As the stage lights go up, we see a small “family” of characters clad in dusty, old-fashioned Scottish garb, sitting around a large wooden dining table. Their house is stuffy (perhaps haunted?) and the air is filled with a spooky, unnerving tension.

The opening solo (danced by Tanya Brown) presents a tortured spirit-figure in a cream silk-satin nightdress. Under the spotlight, her moves are a mix of the beastly and the beautiful. Flinching and flowing, she appears to be suffering under the weight of something colossal, as if there is something terrible repressed deep inside her.

The piece continues in this eerie vein as six dancers (Ella-Rose Trew, Andrew Searle, Katherine Gurr, Zoe Wozniak, Tanya Brown and David Mack), play out narratives of various strained relationships (between family? lovers? It’s never quite clear). The soundscape, composed by Eden Mulholland, is full of shrill cello strings countered by low- electronic rumblings. These sounds coat the auditorium in a mist of music reminiscent of Wuthering Heights.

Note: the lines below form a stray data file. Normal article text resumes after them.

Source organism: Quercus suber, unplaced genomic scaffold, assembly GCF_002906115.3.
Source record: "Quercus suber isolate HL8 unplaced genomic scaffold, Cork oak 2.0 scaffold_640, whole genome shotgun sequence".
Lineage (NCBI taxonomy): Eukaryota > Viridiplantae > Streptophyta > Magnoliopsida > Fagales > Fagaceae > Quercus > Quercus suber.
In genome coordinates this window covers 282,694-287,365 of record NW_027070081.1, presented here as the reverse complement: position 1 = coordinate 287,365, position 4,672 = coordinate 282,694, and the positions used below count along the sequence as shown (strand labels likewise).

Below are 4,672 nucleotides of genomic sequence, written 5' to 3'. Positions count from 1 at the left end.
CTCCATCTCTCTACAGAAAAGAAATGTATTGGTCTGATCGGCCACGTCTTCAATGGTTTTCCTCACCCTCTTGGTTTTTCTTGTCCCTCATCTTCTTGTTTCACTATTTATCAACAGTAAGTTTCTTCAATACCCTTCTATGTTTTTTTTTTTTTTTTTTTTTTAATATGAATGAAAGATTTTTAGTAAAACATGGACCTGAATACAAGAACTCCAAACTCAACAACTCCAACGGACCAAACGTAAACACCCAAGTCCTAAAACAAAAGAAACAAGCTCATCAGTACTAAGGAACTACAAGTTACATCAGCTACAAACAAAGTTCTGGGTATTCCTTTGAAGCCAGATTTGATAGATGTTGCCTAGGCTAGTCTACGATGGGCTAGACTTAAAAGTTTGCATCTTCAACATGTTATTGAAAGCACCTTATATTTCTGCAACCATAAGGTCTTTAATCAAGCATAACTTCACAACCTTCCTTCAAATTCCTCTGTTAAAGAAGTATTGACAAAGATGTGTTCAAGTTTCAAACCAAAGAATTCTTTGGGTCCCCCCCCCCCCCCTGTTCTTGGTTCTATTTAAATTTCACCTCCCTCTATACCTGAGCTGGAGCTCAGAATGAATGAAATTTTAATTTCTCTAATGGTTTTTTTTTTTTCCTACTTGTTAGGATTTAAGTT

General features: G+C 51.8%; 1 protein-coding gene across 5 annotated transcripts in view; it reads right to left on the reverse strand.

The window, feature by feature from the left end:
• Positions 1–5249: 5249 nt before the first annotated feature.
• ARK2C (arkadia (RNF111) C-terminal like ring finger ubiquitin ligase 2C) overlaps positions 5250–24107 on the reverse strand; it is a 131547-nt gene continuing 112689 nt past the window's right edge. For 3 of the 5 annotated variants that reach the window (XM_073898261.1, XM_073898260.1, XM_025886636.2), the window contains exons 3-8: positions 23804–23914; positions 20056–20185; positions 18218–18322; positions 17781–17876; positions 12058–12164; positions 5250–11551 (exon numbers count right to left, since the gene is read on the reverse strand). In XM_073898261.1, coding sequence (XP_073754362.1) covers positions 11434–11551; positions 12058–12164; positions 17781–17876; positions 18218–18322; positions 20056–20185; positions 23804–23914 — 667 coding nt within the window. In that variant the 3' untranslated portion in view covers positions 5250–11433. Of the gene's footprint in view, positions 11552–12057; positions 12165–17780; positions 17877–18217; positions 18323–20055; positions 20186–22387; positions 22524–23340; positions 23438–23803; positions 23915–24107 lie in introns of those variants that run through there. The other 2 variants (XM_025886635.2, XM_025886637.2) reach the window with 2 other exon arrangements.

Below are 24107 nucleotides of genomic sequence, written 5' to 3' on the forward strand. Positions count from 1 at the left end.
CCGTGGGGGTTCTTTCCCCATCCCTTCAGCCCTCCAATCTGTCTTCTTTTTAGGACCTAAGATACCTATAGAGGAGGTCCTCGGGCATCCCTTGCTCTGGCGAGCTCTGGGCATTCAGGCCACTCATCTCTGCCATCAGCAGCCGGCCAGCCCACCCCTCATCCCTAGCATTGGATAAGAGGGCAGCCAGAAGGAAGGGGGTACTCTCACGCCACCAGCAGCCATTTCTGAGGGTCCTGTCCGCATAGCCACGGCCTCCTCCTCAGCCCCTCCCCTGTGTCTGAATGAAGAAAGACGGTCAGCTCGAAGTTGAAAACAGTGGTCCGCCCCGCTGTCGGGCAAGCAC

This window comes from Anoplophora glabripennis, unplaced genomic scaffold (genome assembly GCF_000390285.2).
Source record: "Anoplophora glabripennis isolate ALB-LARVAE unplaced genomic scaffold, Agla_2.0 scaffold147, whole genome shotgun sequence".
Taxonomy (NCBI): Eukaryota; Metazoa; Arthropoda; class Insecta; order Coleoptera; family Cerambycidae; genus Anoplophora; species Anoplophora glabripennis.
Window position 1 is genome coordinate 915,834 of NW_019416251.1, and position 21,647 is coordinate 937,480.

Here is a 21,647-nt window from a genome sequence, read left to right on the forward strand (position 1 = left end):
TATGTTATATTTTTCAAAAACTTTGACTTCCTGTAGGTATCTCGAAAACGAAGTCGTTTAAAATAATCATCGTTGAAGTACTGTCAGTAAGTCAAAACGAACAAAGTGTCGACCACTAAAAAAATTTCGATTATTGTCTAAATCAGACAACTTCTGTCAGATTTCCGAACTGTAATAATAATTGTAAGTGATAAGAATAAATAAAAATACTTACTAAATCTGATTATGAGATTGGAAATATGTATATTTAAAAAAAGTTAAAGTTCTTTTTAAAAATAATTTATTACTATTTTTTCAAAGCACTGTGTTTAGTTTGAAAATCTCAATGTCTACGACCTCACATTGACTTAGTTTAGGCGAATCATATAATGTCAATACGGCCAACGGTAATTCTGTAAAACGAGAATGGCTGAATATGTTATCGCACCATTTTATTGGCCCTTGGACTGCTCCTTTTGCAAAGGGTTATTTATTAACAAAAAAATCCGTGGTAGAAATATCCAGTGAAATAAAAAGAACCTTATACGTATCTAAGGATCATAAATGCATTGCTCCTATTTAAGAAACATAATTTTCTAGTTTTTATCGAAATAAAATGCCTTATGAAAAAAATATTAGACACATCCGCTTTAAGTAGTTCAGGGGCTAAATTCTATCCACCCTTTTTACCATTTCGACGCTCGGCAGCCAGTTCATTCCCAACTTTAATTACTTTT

Overall, this piece is a rather slow-moving mystery, peppered with occasional thrilling moments when dancers are grouped in trios or duets that allow them to wholeheartedly embrace their characters within the overarching old-lore tale. In this regard, Zoe Wozniak was a stand-out on the night.

The final work, performed after the show’s short interval, was You Do Ewe by Unkempt Dance, a crowd favourite that was a much-needed emotional upswing after the intensity of the first half.